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There’s also the musical pitch/tone theory from ancient Greek being present in archaic Latin, then that giving way to syllable length, then that giving way to syllable stress (which is actually tonal, but perhaps differently, and certainly not phonemically). Your point about Latin’s having been syllable-timed is a really important one. People underestimate the differences between stress- and syllable-timed languages. Compare how different syllable-timed Brazilian Portuguese sounds than does stress-timed European Portuguese. Vowel-length in Finnish is interesting, as is tone in Swedish. –  tchrist Jan 18 '12 at 16:18
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No, you don't need anything else. It can be used as is. But trying to "sound smart" in essays is usually counterproductive. I would not advise using it.

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You presumed the abbreviation, not the full form. OP means to use the full form I believe. –  Kris Jan 18 '12 at 6:48
    
I don't follow you Kris. The full form can be used without adding any other words to complete it. –  Brett Reynolds Jan 18 '12 at 12:15
    
I don't think we could use the full form in a regular English sentence as such, we only use the abbreviation. Or am I missing something here? –  Kris Jan 18 '12 at 12:45
    
Not common, and anachronistic but certainly possible. Consider: "Referring to Francis, he wrote, 'He has changed a great deal. Exempli gratia, he is happy... He knows everyone at Oxford.'" From the early part of the 20th century. –  Brett Reynolds Jan 18 '12 at 13:11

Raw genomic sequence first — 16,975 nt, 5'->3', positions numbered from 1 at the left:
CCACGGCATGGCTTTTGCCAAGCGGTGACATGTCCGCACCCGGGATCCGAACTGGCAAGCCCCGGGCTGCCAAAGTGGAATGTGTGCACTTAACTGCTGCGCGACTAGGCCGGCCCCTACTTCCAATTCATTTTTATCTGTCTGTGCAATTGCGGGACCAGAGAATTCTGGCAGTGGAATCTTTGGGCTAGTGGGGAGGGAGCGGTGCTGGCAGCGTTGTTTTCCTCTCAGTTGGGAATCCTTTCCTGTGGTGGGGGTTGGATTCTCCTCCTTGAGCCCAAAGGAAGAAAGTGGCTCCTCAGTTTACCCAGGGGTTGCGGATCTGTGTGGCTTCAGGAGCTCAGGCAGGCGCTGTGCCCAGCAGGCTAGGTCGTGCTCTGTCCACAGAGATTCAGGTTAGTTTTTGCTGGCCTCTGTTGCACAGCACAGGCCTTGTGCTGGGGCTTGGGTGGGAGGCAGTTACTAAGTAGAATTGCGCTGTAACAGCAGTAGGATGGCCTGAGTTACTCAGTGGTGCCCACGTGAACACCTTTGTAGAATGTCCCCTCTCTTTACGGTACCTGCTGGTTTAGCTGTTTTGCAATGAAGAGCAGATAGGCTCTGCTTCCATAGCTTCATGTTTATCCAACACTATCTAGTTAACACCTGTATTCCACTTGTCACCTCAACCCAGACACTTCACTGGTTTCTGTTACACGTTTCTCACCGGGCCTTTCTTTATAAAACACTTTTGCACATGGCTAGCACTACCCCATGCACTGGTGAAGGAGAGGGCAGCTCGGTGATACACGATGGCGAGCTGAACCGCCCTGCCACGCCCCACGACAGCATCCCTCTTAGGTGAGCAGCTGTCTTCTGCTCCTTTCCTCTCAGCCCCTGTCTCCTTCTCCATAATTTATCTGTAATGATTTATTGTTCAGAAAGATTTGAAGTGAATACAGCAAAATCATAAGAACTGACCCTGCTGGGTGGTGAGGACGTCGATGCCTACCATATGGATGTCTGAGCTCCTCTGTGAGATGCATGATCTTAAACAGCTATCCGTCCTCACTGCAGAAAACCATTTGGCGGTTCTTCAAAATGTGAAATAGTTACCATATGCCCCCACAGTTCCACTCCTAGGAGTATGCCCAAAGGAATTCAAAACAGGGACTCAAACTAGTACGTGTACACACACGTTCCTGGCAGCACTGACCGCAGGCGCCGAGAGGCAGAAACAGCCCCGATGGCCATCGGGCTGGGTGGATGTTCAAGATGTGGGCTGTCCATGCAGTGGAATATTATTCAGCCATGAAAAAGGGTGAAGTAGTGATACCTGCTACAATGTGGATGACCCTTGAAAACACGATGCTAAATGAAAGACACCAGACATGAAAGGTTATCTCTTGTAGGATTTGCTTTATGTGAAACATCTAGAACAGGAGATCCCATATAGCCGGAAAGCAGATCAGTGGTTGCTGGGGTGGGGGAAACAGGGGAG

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If you're looking for an alternative to for example, you can use for instance. It's what I mostly use.

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On the odd chance that you actually meant to ask if you could use e.g. in place of for example, the answer is: Yes. Absolutely.

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exempli gratia comes from Latin. Your essay is in English and we use it in English with its short form e.g., so e.g. has become more or less English word. So your question is like - "Am I going to look like smart panties using a Latin expression in essay in English". Most probably not- it depends in the way you are using it an it that case it is not a good idea. It is the same with etc. -it is also sometimes spelled et caetera, et coetera or et cœtera and is often abbreviated to etc.

My point is - we use etc. and e.g. in formal texts, but you are writing an essay - so most probably you are going to show that you don't know what is used in formal and informal text in English.